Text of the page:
Cervical transforaminal injection of corticosteroids into a radicular artery: a possible mechanism for spinal cord injury

Pain. 2003 May;103(1-2):211-5. doi: 10.1016/s0304-3959(02)00343-3.


Spinal cord injury has been recognized as a complication of cervical transforaminal injections, but the mechanism of injury is uncertain. In the course of a transforaminal injection, an observation was made after the initial injection of contrast medium. The contrast medium filled a radicular artery that passed to the spinal cord. The procedure was summarily abandoned, and the patient suffered no ill effects. This case demonstrates that despite using careful and accurate technique, it is possible for material to be injected into a radicular artery. Consequently, inadvertent injection of corticosteroids into a radicular artery may be the mechanism for spinal cord injury following transforaminal injections. This observation warns operators to always perform a test injection of contrast medium, and carefully check for arterial filling using real-time fluoroscopy with digital subtraction.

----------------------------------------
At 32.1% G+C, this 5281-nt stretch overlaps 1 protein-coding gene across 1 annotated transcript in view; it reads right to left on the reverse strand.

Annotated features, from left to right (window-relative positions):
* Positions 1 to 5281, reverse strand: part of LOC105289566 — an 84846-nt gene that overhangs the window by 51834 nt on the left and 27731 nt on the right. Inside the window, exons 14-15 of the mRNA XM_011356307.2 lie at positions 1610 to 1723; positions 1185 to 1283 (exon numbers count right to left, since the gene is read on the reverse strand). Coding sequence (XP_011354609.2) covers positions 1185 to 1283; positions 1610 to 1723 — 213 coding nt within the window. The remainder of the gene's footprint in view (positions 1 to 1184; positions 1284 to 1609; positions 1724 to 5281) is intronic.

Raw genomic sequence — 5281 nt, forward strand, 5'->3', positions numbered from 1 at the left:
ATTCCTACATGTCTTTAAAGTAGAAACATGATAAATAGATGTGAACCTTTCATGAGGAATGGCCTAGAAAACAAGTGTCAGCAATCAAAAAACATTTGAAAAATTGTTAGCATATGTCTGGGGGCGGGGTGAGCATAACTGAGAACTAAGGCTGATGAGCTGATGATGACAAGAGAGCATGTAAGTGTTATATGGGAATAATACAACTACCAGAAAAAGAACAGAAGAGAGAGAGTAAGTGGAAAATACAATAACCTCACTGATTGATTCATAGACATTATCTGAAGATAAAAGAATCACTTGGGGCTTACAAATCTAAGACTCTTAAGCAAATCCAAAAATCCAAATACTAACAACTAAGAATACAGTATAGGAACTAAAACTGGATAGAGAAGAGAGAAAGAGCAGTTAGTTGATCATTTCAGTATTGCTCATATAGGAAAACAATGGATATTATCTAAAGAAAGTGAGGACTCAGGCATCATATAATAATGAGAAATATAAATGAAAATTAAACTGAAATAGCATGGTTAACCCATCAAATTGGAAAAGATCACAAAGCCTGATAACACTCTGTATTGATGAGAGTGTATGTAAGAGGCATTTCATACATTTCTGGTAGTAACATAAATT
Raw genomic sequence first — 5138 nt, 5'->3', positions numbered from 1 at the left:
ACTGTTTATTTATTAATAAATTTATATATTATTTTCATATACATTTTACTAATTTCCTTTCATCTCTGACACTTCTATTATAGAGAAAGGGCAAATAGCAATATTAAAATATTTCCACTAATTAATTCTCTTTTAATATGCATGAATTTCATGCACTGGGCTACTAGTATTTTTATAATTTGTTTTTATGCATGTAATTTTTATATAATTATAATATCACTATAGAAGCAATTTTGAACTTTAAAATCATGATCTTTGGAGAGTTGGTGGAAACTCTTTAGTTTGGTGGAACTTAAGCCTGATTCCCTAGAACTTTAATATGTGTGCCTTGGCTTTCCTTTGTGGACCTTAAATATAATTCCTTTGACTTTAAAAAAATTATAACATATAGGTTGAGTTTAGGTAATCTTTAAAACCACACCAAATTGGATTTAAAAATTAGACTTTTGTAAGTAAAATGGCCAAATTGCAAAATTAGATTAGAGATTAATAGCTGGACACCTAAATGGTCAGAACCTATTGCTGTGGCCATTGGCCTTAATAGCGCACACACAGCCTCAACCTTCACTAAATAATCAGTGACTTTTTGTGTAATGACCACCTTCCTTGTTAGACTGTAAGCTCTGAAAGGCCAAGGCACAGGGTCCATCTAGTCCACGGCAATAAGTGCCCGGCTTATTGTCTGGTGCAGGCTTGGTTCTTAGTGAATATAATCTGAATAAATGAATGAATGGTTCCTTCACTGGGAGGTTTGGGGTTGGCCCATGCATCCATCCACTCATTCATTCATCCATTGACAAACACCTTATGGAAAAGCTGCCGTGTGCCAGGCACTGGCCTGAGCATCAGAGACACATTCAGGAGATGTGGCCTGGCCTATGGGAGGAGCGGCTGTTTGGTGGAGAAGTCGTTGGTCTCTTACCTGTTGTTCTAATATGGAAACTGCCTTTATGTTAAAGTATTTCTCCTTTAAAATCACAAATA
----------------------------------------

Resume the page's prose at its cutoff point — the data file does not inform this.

Publication types

  • Case Reports

MeSH terms

  • Adrenal Cortex Hormones / adverse effects*
  • Adult
  • Angiography / methods
  • Cervical Vertebrae*
  • Contrast Media / administration & dosage
  • Contrast Media / adverse effects
  • Female
  • Humans
  • Incidence
  • Injections, Epidural / adverse effects*
  • Injections, Epidural / methods
  • Spinal Cord Injuries / etiology*


  • Adrenal Cortex Hormones
  • Contrast Media